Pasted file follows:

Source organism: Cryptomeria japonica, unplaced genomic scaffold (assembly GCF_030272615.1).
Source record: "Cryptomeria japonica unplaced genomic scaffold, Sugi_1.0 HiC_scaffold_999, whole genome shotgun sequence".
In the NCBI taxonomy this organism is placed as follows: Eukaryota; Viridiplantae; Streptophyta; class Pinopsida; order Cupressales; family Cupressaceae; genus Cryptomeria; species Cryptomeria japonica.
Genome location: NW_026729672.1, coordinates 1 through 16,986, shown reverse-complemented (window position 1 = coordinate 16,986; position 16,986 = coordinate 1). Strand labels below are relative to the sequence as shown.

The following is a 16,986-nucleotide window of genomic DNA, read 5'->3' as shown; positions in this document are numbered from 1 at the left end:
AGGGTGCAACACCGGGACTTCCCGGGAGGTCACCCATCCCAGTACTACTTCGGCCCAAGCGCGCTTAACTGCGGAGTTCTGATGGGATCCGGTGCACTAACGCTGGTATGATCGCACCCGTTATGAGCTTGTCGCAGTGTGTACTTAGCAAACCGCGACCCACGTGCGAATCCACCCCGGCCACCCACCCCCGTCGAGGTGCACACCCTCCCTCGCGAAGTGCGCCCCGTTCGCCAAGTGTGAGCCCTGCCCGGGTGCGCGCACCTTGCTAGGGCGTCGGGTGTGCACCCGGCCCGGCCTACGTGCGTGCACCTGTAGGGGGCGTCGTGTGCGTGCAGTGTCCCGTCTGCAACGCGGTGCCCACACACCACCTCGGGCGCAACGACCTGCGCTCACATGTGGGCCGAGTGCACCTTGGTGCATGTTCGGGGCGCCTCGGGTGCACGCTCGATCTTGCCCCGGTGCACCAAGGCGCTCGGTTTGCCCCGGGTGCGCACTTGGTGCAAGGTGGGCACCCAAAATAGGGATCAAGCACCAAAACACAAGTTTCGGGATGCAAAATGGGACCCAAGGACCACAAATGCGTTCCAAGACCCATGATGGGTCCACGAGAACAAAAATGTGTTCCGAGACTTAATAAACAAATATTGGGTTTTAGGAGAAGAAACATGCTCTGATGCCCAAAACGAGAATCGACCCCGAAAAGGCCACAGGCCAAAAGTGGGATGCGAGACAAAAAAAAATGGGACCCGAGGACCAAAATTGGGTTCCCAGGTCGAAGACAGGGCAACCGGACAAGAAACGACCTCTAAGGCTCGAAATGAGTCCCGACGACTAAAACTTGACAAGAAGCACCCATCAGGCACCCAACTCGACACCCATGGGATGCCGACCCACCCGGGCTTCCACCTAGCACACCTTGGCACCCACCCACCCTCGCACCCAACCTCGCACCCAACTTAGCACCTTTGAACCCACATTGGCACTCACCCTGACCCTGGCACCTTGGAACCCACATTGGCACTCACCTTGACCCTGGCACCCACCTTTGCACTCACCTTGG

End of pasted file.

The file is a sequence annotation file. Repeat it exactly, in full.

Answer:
Source organism: Cryptomeria japonica, unplaced genomic scaffold (assembly GCF_030272615.1).
Source record: "Cryptomeria japonica unplaced genomic scaffold, Sugi_1.0 HiC_scaffold_999, whole genome shotgun sequence".
In the NCBI taxonomy this organism is placed as follows: Eukaryota; Viridiplantae; Streptophyta; class Pinopsida; order Cupressales; family Cupressaceae; genus Cryptomeria; species Cryptomeria japonica.
Genome location: NW_026729672.1, coordinates 1 through 16,986, shown reverse-complemented (window position 1 = coordinate 16,986; position 16,986 = coordinate 1). Strand labels below are relative to the sequence as shown.

The following is a 16,986-nucleotide window of genomic DNA, read 5'->3' as shown; positions in this document are numbered from 1 at the left end:
AGGGTGCAACACCGGGACTTCCCGGGAGGTCACCCATCCCAGTACTACTTCGGCCCAAGCGCGCTTAACTGCGGAGTTCTGATGGGATCCGGTGCACTAACGCTGGTATGATCGCACCCGTTATGAGCTTGTCGCAGTGTGTACTTAGCAAACCGCGACCCACGTGCGAATCCACCCCGGCCACCCACCCCCGTCGAGGTGCACACCCTCCCTCGCGAAGTGCGCCCCGTTCGCCAAGTGTGAGCCCTGCCCGGGTGCGCGCACCTTGCTAGGGCGTCGGGTGTGCACCCGGCCCGGCCTACGTGCGTGCACCTGTAGGGGGCGTCGTGTGCGTGCAGTGTCCCGTCTGCAACGCGGTGCCCACACACCACCTCGGGCGCAACGACCTGCGCTCACATGTGGGCCGAGTGCACCTTGGTGCATGTTCGGGGCGCCTCGGGTGCACGCTCGATCTTGCCCCGGTGCACCAAGGCGCTCGGTTTGCCCCGGGTGCGCACTTGGTGCAAGGTGGGCACCCAAAATAGGGATCAAGCACCAAAACACAAGTTTCGGGATGCAAAATGGGACCCAAGGACCACAAATGCGTTCCAAGACCCATGATGGGTCCACGAGAACAAAAATGTGTTCCGAGACTTAATAAACAAATATTGGGTTTTAGGAGAAGAAACATGCTCTGATGCCCAAAACGAGAATCGACCCCGAAAAGGCCACAGGCCAAAAGTGGGATGCGAGACAAAAAAAAATGGGACCCGAGGACCAAAATTGGGTTCCCAGGTCGAAGACAGGGCAACCGGACAAGAAACGACCTCTAAGGCTCGAAATGAGTCCCGACGACTAAAACTTGACAAGAAGCACCCATCAGGCACCCAACTCGACACCCATGGGATGCCGACCCACCCGGGCTTCCACCTAGCACACCTTGGCACCCACCCACCCTCGCACCCAACCTCGCACCCAACTTAGCACCTTTGAACCCACATTGGCACTCACCCTGACCCTGGCACCTTGGAACCCACATTGGCACTCACCTTGACCCTGGCACCCACCTTTGCACTCACCTTGG